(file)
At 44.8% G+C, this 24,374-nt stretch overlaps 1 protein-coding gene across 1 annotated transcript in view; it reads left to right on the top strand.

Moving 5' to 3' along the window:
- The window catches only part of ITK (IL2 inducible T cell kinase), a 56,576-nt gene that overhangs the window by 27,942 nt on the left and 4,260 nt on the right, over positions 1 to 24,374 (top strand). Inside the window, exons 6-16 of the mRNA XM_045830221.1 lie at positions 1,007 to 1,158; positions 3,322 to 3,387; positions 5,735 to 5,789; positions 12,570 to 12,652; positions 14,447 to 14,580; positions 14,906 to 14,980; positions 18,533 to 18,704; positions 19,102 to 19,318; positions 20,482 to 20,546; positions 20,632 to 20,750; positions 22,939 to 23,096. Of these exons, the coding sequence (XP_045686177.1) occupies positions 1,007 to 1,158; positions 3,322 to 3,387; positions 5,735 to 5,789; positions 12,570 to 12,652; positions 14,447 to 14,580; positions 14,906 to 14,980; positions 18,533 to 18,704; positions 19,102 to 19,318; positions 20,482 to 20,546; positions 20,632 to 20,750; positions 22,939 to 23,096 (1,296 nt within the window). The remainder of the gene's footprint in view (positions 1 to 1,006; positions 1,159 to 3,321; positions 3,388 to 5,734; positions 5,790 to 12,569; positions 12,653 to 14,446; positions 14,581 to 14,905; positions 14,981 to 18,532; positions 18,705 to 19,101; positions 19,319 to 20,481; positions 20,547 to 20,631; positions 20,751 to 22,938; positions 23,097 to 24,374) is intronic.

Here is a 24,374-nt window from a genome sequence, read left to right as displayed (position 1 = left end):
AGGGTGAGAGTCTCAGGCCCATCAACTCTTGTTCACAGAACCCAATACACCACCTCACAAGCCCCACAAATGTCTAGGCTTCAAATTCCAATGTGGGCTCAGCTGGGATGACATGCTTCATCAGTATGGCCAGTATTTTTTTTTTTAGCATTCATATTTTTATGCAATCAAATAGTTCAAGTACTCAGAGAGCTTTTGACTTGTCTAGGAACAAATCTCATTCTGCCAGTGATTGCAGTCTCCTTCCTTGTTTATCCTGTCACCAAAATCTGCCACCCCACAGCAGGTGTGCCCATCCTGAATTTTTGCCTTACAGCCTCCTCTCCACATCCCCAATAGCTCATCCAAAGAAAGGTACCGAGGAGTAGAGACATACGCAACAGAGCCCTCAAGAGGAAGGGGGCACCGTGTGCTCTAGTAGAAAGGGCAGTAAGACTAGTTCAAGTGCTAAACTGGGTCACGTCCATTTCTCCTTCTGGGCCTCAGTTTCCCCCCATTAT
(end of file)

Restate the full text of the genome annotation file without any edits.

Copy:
At 44.8% G+C, this 24,374-nt stretch overlaps 1 protein-coding gene across 1 annotated transcript in view; it reads left to right on the top strand.

Moving 5' to 3' along the window:
- The window catches only part of ITK (IL2 inducible T cell kinase), a 56,576-nt gene that overhangs the window by 27,942 nt on the left and 4,260 nt on the right, over positions 1 to 24,374 (top strand). Inside the window, exons 6-16 of the mRNA XM_045830221.1 lie at positions 1,007 to 1,158; positions 3,322 to 3,387; positions 5,735 to 5,789; positions 12,570 to 12,652; positions 14,447 to 14,580; positions 14,906 to 14,980; positions 18,533 to 18,704; positions 19,102 to 19,318; positions 20,482 to 20,546; positions 20,632 to 20,750; positions 22,939 to 23,096. Of these exons, the coding sequence (XP_045686177.1) occupies positions 1,007 to 1,158; positions 3,322 to 3,387; positions 5,735 to 5,789; positions 12,570 to 12,652; positions 14,447 to 14,580; positions 14,906 to 14,980; positions 18,533 to 18,704; positions 19,102 to 19,318; positions 20,482 to 20,546; positions 20,632 to 20,750; positions 22,939 to 23,096 (1,296 nt within the window). The remainder of the gene's footprint in view (positions 1 to 1,006; positions 1,159 to 3,321; positions 3,388 to 5,734; positions 5,790 to 12,569; positions 12,653 to 14,446; positions 14,581 to 14,905; positions 14,981 to 18,532; positions 18,705 to 19,101; positions 19,319 to 20,481; positions 20,547 to 20,631; positions 20,751 to 22,938; positions 23,097 to 24,374) is intronic.

Here is a 24,374-nt window from a genome sequence, read left to right as displayed (position 1 = left end):
AGGGTGAGAGTCTCAGGCCCATCAACTCTTGTTCACAGAACCCAATACACCACCTCACAAGCCCCACAAATGTCTAGGCTTCAAATTCCAATGTGGGCTCAGCTGGGATGACATGCTTCATCAGTATGGCCAGTATTTTTTTTTTTAGCATTCATATTTTTATGCAATCAAATAGTTCAAGTACTCAGAGAGCTTTTGACTTGTCTAGGAACAAATCTCATTCTGCCAGTGATTGCAGTCTCCTTCCTTGTTTATCCTGTCACCAAAATCTGCCACCCCACAGCAGGTGTGCCCATCCTGAATTTTTGCCTTACAGCCTCCTCTCCACATCCCCAATAGCTCATCCAAAGAAAGGTACCGAGGAGTAGAGACATACGCAACAGAGCCCTCAAGAGGAAGGGGGCACCGTGTGCTCTAGTAGAAAGGGCAGTAAGACTAGTTCAAGTGCTAAACTGGGTCACGTCCATTTCTCCTTCTGGGCCTCAGTTTCCCCCCATTAT